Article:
Lurie, the L.A. partner, says, "The single most important factor in estate planning is understanding your clients and having a genuine concern for them. Half of my work is psychology. People are fearful about losing control. People are fearful about death-and taxes-and you have conversations about these issues. It's a strange combination of being very technical and very personal," he says.
Lurie is a native of South Africa who practiced there for nine years before coming to America. He does a lot of international estate planning and says that the social differences that crop up require special handling.

"Other cultures may have very different views of taxation, or different philosophies towards wealth. In some cultures, certain children are to receive more of the inheritance than others-generally not the way of life in the U.S. As the planner, your job is to represent your clients and come up with a plan that is theirs, not yours. You're not here to proselytize your own views," Lurie says.

Going Global
A different type of ingredient for international success is a New York office. Before Christensen joined last summer, private clients on the East Coast were typically serviced by the Chicago practice group. (Only it and Lurie's group existed.)  Heisler says, "We had been attempting for a number of years to find first-rate estate planning help for a New York practice. We knew we had to have a presence in New York-and London-for the kind of true international reputation we wanted."

The Terry Christensen era thus marks a new chapter in the storied practice group's saga. (To peek into the workday of someone of his stature, see "A Day In The Life.")  He says international planning has been a growth area and will continue to be. One factor is that wealthy foreign families are sending their children to U.S. colleges and they, in turn, are marrying Americans. "Then the family has to take into account U.S. tax considerations," Christensen says.

Stateside, the Private Client brass see mountains of high-end work ahead even though they expect Washington to shake the estate tax very little, if at all, from its slated 2009 parameters. The creation of significant wealth in recent decades, particularly at the upper end, portends "a great demand for services as the baby boomers age and eventually die," Harrington says. "Somebody has to plan for the transfer of that wealth and administer the estates and trusts when that happens."

The competition, meanwhile, is flagging. Why Christensen left his previous firm illustrates one reason this is occurring. He explains, "When a firm represents a corporation which gets into a dispute with an individual who is also a client of the firm, the firm cannot continue to represent both. This is becoming an increasingly common problem at very large law firms. I had to resign representation of some very important clients to stay with my old firm, and after this happened a few times over a few years, I decided I just couldn't do it anymore."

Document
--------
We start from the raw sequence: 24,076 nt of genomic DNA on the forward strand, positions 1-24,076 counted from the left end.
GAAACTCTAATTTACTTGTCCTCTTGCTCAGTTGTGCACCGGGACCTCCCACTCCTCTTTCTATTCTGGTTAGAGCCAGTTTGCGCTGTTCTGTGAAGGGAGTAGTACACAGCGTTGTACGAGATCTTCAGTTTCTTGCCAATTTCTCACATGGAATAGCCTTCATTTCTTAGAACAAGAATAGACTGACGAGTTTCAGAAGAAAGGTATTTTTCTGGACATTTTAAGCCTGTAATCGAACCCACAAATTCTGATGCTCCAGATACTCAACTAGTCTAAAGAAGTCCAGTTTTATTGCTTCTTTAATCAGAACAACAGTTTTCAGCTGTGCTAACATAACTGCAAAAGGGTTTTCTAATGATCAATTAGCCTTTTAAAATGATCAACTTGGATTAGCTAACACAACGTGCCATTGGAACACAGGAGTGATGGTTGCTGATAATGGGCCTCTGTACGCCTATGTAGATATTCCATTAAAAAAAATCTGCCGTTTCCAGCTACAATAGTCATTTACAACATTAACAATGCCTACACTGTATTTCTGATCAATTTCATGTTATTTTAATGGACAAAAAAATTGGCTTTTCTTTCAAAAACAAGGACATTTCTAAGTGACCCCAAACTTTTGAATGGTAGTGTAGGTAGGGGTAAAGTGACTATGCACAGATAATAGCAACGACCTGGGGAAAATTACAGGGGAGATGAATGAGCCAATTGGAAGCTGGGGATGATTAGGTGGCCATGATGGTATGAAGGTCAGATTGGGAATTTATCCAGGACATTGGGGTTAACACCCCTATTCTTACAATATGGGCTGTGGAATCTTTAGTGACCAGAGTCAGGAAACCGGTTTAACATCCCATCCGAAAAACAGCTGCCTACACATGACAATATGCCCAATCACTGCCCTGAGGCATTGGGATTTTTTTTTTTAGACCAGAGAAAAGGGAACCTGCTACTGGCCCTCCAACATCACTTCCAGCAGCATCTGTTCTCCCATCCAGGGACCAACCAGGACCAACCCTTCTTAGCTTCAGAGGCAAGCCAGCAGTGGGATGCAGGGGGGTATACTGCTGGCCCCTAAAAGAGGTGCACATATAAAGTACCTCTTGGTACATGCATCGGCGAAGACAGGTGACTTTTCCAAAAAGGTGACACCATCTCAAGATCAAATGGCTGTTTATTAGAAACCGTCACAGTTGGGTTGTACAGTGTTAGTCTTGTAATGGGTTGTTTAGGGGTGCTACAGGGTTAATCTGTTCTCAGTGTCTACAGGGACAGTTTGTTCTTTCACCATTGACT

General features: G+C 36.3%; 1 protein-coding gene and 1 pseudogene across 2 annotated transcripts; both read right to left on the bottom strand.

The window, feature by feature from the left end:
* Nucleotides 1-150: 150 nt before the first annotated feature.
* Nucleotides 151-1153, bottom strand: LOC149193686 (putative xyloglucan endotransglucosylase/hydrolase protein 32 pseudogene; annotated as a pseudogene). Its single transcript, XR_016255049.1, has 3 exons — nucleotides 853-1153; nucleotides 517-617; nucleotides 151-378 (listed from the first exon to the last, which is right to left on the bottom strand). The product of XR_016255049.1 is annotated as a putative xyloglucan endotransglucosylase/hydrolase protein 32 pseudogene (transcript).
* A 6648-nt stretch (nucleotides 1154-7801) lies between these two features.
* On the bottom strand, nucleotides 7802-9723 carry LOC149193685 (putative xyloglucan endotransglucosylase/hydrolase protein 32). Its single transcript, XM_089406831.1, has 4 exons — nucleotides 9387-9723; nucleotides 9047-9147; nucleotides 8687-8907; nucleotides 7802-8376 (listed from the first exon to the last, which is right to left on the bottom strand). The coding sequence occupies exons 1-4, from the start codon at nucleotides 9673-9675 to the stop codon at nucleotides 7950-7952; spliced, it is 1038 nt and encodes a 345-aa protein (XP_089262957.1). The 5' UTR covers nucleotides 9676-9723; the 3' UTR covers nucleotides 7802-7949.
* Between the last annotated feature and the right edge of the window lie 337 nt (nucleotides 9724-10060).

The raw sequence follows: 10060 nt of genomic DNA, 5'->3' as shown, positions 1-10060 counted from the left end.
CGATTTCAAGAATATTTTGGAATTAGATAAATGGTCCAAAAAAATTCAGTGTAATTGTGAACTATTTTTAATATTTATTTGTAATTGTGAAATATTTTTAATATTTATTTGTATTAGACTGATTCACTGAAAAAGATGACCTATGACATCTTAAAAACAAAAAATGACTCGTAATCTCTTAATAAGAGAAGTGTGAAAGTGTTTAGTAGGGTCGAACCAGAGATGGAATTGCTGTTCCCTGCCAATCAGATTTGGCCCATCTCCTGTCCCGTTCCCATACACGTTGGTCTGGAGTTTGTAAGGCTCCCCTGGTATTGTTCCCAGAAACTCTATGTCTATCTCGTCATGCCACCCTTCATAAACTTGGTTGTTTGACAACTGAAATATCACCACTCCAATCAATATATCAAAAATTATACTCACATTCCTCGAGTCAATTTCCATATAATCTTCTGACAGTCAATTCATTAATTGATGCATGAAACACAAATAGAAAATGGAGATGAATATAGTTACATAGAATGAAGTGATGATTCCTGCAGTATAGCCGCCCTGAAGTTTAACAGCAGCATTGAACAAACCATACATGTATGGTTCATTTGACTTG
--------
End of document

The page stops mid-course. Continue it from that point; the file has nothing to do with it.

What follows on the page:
Many large firms prefer to focus exclusively on their Fortune 100 clients and avoid individuals altogether, no matter how wealthy. Some have accordingly shrunk or eliminated their private-client groups (although this is not the case at Christensen's former firm, Sullivan and Cromwell). Heisler opines, "I think the end game will be a relatively small number of large law firms-a half-dozen, maybe fewer-with large private client groups working with the mega-wealthy."

McDermott expects to be in that group. In fact, Christensen is looking to double the size of his five-attorney midtown Manhattan office in the not-too-distant future. "I'm talking to a few laterals as potential partners or senior counsel," he reveals. "I'm looking for people who are leaders of the bar in New York who could really complement my practice."

Presumably such a player would be as attracted to McDermott as Christensen was. He calls joining McDermott "a wonderfully serendipitous arrangement. They had the strongest estate planning platform in the country but needed a New York presence for a stronger international practice, and I get to work with some of the best and brightest estate lawyers in the country."

A Day In The Life
When Private Wealth asked renowned international estate planning attorney Henry "Terry" Christensen III how he spends his time, he gave us this list of what he did on a recent day.
    Met with members of a wealthy East Coast family that's trying to solve a dispute within the family among the members of one generation
    Met with a South American client about a major restructuring of a closely held business
    Negotiated a contract with an auction house to sell a major art collection (Christensen is executor)
    Held a quarterly meeting with investment advisors for a wealthy client
    Worked on a tax-dispute case where the IRS has asserted a proposed deficiency of over $100 million
Christensen can't reveal whom he represents, but one of his colleagues at McDermott, Chicago partner-in-charge George Heisler, says, "It is breathtaking."